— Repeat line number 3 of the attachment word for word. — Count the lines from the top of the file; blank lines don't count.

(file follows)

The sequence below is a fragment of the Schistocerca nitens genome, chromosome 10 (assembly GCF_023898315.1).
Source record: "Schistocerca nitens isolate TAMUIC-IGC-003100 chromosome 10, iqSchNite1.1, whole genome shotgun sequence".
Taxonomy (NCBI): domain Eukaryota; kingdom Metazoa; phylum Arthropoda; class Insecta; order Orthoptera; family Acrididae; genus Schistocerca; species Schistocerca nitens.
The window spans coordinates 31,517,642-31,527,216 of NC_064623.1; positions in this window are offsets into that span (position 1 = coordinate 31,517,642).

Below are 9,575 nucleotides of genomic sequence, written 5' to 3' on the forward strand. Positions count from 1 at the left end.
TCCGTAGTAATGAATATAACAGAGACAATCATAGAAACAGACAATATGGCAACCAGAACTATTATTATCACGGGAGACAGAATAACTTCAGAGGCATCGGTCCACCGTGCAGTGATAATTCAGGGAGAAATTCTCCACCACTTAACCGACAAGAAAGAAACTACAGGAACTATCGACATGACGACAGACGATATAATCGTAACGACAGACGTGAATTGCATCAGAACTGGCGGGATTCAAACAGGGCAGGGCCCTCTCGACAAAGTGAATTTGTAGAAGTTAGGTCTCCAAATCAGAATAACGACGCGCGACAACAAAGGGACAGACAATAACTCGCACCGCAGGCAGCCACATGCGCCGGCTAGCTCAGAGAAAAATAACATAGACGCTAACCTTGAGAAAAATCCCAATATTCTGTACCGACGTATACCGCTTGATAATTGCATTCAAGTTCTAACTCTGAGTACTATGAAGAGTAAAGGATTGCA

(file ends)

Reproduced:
Taxonomy (NCBI): domain Eukaryota; kingdom Metazoa; phylum Arthropoda; class Insecta; order Orthoptera; family Acrididae; genus Schistocerca; species Schistocerca nitens.